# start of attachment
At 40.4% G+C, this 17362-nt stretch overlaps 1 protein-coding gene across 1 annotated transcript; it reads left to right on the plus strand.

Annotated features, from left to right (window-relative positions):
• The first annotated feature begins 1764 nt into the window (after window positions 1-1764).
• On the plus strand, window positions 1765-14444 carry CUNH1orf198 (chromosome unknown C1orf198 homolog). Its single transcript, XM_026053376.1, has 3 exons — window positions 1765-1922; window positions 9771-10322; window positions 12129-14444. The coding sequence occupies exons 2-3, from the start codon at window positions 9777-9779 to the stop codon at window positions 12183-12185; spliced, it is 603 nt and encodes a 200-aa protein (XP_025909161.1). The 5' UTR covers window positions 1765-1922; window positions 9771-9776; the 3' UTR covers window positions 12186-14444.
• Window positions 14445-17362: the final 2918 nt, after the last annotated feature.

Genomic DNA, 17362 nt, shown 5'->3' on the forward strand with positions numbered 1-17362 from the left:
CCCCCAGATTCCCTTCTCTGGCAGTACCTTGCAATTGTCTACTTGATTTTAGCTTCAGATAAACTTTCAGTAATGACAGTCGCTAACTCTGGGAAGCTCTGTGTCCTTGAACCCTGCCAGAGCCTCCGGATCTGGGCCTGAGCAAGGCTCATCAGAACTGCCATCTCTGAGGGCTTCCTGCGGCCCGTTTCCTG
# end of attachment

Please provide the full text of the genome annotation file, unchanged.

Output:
At 40.4% G+C, this 17362-nt stretch overlaps 1 protein-coding gene across 1 annotated transcript; it reads left to right on the plus strand.

Annotated features, from left to right (window-relative positions):
• The first annotated feature begins 1764 nt into the window (after window positions 1-1764).
• On the plus strand, window positions 1765-14444 carry CUNH1orf198 (chromosome unknown C1orf198 homolog). Its single transcript, XM_026053376.1, has 3 exons — window positions 1765-1922; window positions 9771-10322; window positions 12129-14444. The coding sequence occupies exons 2-3, from the start codon at window positions 9777-9779 to the stop codon at window positions 12183-12185; spliced, it is 603 nt and encodes a 200-aa protein (XP_025909161.1). The 5' UTR covers window positions 1765-1922; window positions 9771-9776; the 3' UTR covers window positions 12186-14444.
• Window positions 14445-17362: the final 2918 nt, after the last annotated feature.

Genomic DNA, 17362 nt, shown 5'->3' on the forward strand with positions numbered 1-17362 from the left:
CCCCCAGATTCCCTTCTCTGGCAGTACCTTGCAATTGTCTACTTGATTTTAGCTTCAGATAAACTTTCAGTAATGACAGTCGCTAACTCTGGGAAGCTCTGTGTCCTTGAACCCTGCCAGAGCCTCCGGATCTGGGCCTGAGCAAGGCTCATCAGAACTGCCATCTCTGAGGGCTTCCTGCGGCCCGTTTCCTG